This document explains how to connect Google Spreadsheets to corporate data with zero friction, while ensuring security and integrity. We begin by providing the business context that explains why this of strategic importance.
CIOs report that organizations spend significant time defending data analysis based on spreadsheets with copied corporate data. Such data is can be out of date, and worse can be incorrectly assembled.
The pressures are real - Business Users need the data to complete their assignments. So they bring pressure to bear on IT organizations to acquire the data they need, only to encounter the dreaded backlog. So, they copy. Nobody wins: not the IT organizations, not the Business Users, not the organization. What is needed is current data from the databases-of-record.
But now, solutions are emerging: making data available through RESTful APIs. Such data can be consumed by mobile apps, web apps, SOA services buses... and Spreadsheets. This provides always-current data to Business Users.
So the burden shifts back to IT: build RESTful servers for corporate data.
REST servers take time.. and lots of expertise
A conventional approach for building REST server is a formidable project. Actually, it is often a set of projects. Even using best-of-class frameworks (here we'll presume Java), it requires:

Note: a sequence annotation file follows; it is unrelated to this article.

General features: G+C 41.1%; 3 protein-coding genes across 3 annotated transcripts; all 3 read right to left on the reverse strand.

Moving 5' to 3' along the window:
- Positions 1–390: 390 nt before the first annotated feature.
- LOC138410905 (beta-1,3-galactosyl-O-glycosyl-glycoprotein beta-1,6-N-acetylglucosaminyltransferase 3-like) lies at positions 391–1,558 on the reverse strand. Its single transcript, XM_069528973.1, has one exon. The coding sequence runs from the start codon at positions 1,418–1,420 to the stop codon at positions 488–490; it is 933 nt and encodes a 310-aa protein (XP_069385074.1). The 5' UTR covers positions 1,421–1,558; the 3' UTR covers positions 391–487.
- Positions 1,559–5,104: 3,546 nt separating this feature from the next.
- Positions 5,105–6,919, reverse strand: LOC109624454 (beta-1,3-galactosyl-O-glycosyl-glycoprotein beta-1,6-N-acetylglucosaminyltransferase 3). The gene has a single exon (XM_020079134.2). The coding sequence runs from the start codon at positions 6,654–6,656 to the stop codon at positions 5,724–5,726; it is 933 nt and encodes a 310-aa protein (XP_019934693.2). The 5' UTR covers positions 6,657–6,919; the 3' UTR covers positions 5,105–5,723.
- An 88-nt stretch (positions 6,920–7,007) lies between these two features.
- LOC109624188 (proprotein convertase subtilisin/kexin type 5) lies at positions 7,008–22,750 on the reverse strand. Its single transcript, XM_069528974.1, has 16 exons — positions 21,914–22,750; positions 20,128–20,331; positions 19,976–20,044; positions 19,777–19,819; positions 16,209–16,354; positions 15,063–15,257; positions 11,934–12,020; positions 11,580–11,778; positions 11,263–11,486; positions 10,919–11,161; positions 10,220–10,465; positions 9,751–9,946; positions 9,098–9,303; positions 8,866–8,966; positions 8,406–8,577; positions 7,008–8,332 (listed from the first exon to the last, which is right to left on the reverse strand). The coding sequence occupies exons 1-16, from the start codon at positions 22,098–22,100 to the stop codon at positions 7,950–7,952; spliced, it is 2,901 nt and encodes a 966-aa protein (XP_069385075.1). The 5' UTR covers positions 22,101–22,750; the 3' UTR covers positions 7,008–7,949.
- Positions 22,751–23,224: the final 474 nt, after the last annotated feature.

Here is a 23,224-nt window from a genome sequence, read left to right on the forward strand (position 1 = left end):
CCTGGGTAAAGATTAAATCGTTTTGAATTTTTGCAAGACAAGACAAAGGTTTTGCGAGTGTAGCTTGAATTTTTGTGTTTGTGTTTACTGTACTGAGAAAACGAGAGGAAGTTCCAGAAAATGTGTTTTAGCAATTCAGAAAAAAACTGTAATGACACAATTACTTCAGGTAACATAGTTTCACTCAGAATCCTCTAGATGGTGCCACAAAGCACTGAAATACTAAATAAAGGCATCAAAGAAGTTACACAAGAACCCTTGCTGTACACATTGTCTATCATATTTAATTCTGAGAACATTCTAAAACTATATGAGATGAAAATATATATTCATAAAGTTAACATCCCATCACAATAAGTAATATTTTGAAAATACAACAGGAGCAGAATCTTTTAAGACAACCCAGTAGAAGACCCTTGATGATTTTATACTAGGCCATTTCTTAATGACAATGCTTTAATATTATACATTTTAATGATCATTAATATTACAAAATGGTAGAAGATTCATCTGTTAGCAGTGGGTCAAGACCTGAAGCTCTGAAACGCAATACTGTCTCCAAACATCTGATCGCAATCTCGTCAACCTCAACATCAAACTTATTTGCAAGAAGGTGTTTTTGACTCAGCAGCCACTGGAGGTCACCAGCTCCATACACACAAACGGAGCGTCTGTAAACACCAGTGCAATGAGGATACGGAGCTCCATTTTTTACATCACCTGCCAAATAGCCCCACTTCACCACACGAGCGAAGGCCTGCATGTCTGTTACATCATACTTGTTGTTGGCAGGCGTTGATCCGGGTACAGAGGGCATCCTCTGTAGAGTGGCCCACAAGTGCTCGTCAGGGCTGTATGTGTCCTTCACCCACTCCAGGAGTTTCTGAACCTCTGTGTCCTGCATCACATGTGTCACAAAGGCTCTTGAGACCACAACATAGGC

- Rest Listeners - code for each REST endpoint resource, perhaps using Jersey
- Persistence - Domain Objects encapsulating programmatic access, with services for persistence, perhaps using JPA
- Business Logic - code to assemble the REST response by analyzing requests, invoking Persistence Services, and converting results into JSON, perhaps using Jersey.
Each of these projects requires deep expertise, and significant time. Once built, changing them requires new projects to be scheduled. This does not result in an agile business.
Security is a requirement
IT is well aware that corporate data is a valuable resource, and there are important security requirements that govern who has access to what data. Such access is far more granular that "user X can access view Y". Fine grained security is required at the row and column instance level.